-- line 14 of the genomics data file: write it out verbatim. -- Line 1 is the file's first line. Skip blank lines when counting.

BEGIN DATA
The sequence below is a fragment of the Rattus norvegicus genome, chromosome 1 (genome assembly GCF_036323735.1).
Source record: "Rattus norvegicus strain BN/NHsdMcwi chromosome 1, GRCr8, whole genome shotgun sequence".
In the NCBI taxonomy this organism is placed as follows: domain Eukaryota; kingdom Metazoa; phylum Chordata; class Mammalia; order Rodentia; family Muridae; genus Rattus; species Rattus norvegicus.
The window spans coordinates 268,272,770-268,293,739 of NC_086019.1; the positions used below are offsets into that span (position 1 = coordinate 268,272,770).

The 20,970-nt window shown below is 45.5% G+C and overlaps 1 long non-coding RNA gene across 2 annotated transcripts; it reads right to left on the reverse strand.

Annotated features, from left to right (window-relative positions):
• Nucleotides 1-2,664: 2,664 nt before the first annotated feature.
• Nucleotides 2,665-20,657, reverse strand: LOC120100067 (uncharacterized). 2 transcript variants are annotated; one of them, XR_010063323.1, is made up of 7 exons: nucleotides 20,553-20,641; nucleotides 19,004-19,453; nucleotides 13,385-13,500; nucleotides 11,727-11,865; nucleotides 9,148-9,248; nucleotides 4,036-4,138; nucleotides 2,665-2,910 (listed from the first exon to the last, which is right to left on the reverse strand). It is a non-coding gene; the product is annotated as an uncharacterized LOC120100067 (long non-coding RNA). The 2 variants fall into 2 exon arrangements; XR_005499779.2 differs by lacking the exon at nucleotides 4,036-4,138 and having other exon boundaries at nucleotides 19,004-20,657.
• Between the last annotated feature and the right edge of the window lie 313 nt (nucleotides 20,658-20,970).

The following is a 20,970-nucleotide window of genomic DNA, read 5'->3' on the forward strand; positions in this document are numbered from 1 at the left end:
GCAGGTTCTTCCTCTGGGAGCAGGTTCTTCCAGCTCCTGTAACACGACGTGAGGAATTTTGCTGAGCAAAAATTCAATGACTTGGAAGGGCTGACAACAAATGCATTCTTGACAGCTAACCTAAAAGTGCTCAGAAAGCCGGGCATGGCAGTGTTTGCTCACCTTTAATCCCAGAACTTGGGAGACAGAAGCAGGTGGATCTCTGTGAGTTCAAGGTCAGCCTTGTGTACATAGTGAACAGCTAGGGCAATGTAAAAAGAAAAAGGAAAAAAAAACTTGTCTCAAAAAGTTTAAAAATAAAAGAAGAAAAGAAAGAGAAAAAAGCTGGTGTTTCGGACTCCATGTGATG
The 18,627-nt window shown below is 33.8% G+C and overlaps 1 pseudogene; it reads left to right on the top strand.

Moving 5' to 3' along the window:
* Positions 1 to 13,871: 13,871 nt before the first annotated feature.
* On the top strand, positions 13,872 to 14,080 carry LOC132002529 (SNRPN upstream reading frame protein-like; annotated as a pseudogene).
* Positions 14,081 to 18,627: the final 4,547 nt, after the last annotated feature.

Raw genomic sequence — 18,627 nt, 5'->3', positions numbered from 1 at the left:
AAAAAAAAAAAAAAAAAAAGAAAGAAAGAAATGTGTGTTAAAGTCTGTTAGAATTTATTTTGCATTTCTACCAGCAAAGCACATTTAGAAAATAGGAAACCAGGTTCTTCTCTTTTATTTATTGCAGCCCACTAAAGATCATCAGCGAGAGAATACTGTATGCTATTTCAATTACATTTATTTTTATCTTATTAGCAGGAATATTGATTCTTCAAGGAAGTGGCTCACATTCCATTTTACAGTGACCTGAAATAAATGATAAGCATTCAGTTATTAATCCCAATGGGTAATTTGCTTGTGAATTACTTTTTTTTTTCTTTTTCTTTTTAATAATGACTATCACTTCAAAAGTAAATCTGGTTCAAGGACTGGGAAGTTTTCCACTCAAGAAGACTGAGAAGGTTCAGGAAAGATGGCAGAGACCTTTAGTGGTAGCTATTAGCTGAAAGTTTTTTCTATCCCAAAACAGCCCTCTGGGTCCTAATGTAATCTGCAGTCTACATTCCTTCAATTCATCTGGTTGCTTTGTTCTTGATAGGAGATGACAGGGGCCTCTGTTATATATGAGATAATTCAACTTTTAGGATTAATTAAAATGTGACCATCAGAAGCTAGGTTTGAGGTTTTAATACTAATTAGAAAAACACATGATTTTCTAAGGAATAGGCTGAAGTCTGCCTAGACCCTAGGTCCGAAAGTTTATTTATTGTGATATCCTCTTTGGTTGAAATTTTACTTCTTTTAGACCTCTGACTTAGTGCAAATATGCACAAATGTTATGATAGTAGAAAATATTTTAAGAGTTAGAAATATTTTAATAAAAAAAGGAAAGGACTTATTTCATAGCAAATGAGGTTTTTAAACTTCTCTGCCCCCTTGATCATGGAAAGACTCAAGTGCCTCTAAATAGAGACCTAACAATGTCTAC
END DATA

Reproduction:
* Positions 1 to 13,871: 13,871 nt before the first annotated feature.